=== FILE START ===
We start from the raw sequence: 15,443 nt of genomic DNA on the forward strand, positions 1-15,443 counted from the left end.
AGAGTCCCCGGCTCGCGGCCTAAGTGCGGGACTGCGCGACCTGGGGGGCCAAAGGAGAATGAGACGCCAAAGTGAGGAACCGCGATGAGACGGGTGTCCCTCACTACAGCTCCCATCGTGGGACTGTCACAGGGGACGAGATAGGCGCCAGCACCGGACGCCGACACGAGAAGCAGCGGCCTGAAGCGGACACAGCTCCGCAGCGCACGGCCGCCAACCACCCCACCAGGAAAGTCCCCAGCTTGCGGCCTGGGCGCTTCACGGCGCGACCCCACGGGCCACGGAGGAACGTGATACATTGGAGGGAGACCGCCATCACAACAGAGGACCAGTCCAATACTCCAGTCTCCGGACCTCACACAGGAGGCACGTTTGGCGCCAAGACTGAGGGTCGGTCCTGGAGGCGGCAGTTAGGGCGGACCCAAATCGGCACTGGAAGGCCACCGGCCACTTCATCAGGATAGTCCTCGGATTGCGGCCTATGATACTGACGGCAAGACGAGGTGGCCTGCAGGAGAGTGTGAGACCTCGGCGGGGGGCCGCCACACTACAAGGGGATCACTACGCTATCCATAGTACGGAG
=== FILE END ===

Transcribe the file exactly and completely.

We start from the raw sequence: 15,443 nt of genomic DNA on the forward strand, positions 1-15,443 counted from the left end.
AGAGTCCCCGGCTCGCGGCCTAAGTGCGGGACTGCGCGACCTGGGGGGCCAAAGGAGAATGAGACGCCAAAGTGAGGAACCGCGATGAGACGGGTGTCCCTCACTACAGCTCCCATCGTGGGACTGTCACAGGGGACGAGATAGGCGCCAGCACCGGACGCCGACACGAGAAGCAGCGGCCTGAAGCGGACACAGCTCCGCAGCGCACGGCCGCCAACCACCCCACCAGGAAAGTCCCCAGCTTGCGGCCTGGGCGCTTCACGGCGCGACCCCACGGGCCACGGAGGAACGTGATACATTGGAGGGAGACCGCCATCACAACAGAGGACCAGTCCAATACTCCAGTCTCCGGACCTCACACAGGAGGCACGTTTGGCGCCAAGACTGAGGGTCGGTCCTGGAGGCGGCAGTTAGGGCGGACCCAAATCGGCACTGGAAGGCCACCGGCCACTTCATCAGGATAGTCCTCGGATTGCGGCCTATGATACTGACGGCAAGACGAGGTGGCCTGCAGGAGAGTGTGAGACCTCGGCGGGGGGCCGCCACACTACAAGGGGATCACTACGCTATCCATAGTACGGAG